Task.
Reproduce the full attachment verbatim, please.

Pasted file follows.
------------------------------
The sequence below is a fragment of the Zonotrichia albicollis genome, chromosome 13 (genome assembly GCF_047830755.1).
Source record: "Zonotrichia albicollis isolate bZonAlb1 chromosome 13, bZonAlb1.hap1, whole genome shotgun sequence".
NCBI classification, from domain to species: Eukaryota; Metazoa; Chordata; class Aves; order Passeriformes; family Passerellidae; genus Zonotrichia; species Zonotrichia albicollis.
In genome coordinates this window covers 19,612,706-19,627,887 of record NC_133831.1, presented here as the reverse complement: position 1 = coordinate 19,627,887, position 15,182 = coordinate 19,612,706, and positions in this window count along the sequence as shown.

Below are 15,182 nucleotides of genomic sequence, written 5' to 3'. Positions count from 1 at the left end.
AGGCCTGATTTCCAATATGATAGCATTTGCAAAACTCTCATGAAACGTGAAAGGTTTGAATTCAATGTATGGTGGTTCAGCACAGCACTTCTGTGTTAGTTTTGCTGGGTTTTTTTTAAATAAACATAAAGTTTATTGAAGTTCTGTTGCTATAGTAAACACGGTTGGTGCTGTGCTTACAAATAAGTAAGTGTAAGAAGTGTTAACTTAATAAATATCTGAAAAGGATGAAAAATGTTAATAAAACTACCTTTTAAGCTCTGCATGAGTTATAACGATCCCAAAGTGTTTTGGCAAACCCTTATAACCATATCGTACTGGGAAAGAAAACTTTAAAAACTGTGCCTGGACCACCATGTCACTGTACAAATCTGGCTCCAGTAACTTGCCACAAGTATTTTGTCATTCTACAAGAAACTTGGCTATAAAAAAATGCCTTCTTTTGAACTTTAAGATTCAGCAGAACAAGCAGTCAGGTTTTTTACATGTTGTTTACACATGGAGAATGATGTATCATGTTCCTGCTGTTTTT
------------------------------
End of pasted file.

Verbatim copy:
The sequence below is a fragment of the Zonotrichia albicollis genome, chromosome 13 (genome assembly GCF_047830755.1).
Source record: "Zonotrichia albicollis isolate bZonAlb1 chromosome 13, bZonAlb1.hap1, whole genome shotgun sequence".
NCBI classification, from domain to species: Eukaryota; Metazoa; Chordata; class Aves; order Passeriformes; family Passerellidae; genus Zonotrichia; species Zonotrichia albicollis.
In genome coordinates this window covers 19,612,706-19,627,887 of record NC_133831.1, presented here as the reverse complement: position 1 = coordinate 19,627,887, position 15,182 = coordinate 19,612,706, and positions in this window count along the sequence as shown.

Below are 15,182 nucleotides of genomic sequence, written 5' to 3'. Positions count from 1 at the left end.
AGGCCTGATTTCCAATATGATAGCATTTGCAAAACTCTCATGAAACGTGAAAGGTTTGAATTCAATGTATGGTGGTTCAGCACAGCACTTCTGTGTTAGTTTTGCTGGGTTTTTTTTAAATAAACATAAAGTTTATTGAAGTTCTGTTGCTATAGTAAACACGGTTGGTGCTGTGCTTACAAATAAGTAAGTGTAAGAAGTGTTAACTTAATAAATATCTGAAAAGGATGAAAAATGTTAATAAAACTACCTTTTAAGCTCTGCATGAGTTATAACGATCCCAAAGTGTTTTGGCAAACCCTTATAACCATATCGTACTGGGAAAGAAAACTTTAAAAACTGTGCCTGGACCACCATGTCACTGTACAAATCTGGCTCCAGTAACTTGCCACAAGTATTTTGTCATTCTACAAGAAACTTGGCTATAAAAAAATGCCTTCTTTTGAACTTTAAGATTCAGCAGAACAAGCAGTCAGGTTTTTTACATGTTGTTTACACATGGAGAATGATGTATCATGTTCCTGCTGTTTTT